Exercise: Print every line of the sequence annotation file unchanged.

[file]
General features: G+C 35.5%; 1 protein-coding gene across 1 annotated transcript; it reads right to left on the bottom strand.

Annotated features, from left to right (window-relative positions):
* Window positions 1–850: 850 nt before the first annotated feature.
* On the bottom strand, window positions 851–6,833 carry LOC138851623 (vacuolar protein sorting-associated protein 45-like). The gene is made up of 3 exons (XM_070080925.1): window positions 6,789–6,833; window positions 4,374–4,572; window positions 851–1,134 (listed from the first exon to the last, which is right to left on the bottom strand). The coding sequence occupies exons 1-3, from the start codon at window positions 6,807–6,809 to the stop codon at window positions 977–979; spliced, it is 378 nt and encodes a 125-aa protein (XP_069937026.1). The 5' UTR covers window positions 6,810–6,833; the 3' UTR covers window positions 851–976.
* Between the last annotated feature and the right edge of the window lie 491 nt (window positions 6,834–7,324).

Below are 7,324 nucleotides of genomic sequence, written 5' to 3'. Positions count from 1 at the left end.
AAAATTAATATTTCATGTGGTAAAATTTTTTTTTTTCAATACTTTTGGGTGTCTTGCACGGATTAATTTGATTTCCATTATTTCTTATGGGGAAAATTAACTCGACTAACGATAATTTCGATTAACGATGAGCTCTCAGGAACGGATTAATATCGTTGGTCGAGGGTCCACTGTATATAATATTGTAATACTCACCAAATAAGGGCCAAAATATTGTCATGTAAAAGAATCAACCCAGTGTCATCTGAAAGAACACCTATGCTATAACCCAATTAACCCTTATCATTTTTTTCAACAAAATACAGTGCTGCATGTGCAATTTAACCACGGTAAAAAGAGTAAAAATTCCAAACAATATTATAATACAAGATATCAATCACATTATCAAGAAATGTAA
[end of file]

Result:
General features: G+C 35.5%; 1 protein-coding gene across 1 annotated transcript; it reads right to left on the bottom strand.

Annotated features, from left to right (window-relative positions):
* Window positions 1–850: 850 nt before the first annotated feature.
* On the bottom strand, window positions 851–6,833 carry LOC138851623 (vacuolar protein sorting-associated protein 45-like). The gene is made up of 3 exons (XM_070080925.1): window positions 6,789–6,833; window positions 4,374–4,572; window positions 851–1,134 (listed from the first exon to the last, which is right to left on the bottom strand). The coding sequence occupies exons 1-3, from the start codon at window positions 6,807–6,809 to the stop codon at window positions 977–979; spliced, it is 378 nt and encodes a 125-aa protein (XP_069937026.1). The 5' UTR covers window positions 6,810–6,833; the 3' UTR covers window positions 851–976.
* Between the last annotated feature and the right edge of the window lie 491 nt (window positions 6,834–7,324).

Below are 7,324 nucleotides of genomic sequence, written 5' to 3'. Positions count from 1 at the left end.
AAAATTAATATTTCATGTGGTAAAATTTTTTTTTTTCAATACTTTTGGGTGTCTTGCACGGATTAATTTGATTTCCATTATTTCTTATGGGGAAAATTAACTCGACTAACGATAATTTCGATTAACGATGAGCTCTCAGGAACGGATTAATATCGTTGGTCGAGGGTCCACTGTATATAATATTGTAATACTCACCAAATAAGGGCCAAAATATTGTCATGTAAAAGAATCAACCCAGTGTCATCTGAAAGAACACCTATGCTATAACCCAATTAACCCTTATCATTTTTTTCAACAAAATACAGTGCTGCATGTGCAATTTAACCACGGTAAAAAGAGTAAAAATTCCAAACAATATTATAATACAAGATATCAATCACATTATCAAGAAATGTAA